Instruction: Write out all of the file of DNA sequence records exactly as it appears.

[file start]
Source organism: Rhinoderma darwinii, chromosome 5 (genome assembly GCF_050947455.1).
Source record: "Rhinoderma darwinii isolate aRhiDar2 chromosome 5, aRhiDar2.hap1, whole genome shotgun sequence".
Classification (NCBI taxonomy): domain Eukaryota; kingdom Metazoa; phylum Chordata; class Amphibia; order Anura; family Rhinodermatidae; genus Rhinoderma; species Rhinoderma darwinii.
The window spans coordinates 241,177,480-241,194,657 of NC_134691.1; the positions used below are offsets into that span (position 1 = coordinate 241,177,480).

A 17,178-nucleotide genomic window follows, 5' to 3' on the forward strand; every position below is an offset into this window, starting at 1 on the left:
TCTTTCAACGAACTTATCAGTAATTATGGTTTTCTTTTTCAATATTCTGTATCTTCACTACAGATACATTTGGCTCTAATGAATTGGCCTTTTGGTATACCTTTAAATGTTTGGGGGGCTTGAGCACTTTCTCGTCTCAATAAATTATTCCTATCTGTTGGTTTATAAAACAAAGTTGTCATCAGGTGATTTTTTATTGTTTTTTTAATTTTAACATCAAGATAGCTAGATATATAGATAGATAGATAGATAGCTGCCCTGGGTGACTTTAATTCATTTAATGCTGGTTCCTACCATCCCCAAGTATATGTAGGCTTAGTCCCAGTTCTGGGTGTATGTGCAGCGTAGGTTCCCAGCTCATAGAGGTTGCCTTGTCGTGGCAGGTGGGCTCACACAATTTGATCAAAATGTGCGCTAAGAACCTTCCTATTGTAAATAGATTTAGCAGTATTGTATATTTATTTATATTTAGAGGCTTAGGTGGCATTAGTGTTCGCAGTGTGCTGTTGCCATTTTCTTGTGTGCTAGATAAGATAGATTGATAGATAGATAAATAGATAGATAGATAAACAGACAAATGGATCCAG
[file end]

Source organism: Rhinoderma darwinii, chromosome 5 (genome assembly GCF_050947455.1).
Source record: "Rhinoderma darwinii isolate aRhiDar2 chromosome 5, aRhiDar2.hap1, whole genome shotgun sequence".
Classification (NCBI taxonomy): domain Eukaryota; kingdom Metazoa; phylum Chordata; class Amphibia; order Anura; family Rhinodermatidae; genus Rhinoderma; species Rhinoderma darwinii.
The window spans coordinates 241,177,480-241,194,657 of NC_134691.1; the positions used below are offsets into that span (position 1 = coordinate 241,177,480).

A 17,178-nucleotide genomic window follows, 5' to 3' on the forward strand; every position below is an offset into this window, starting at 1 on the left:
TCTTTCAACGAACTTATCAGTAATTATGGTTTTCTTTTTCAATATTCTGTATCTTCACTACAGATACATTTGGCTCTAATGAATTGGCCTTTTGGTATACCTTTAAATGTTTGGGGGGCTTGAGCACTTTCTCGTCTCAATAAATTATTCCTATCTGTTGGTTTATAAAACAAAGTTGTCATCAGGTGATTTTTTATTGTTTTTTTAATTTTAACATCAAGATAGCTAGATATATAGATAGATAGATAGATAGCTGCCCTGGGTGACTTTAATTCATTTAATGCTGGTTCCTACCATCCCCAAGTATATGTAGGCTTAGTCCCAGTTCTGGGTGTATGTGCAGCGTAGGTTCCCAGCTCATAGAGGTTGCCTTGTCGTGGCAGGTGGGCTCACACAATTTGATCAAAATGTGCGCTAAGAACCTTCCTATTGTAAATAGATTTAGCAGTATTGTATATTTATTTATATTTAGAGGCTTAGGTGGCATTAGTGTTCGCAGTGTGCTGTTGCCATTTTCTTGTGTGCTAGATAAGATAGATTGATAGATAGATAAATAGATAGATAGATAAACAGACAAATGGATCCAG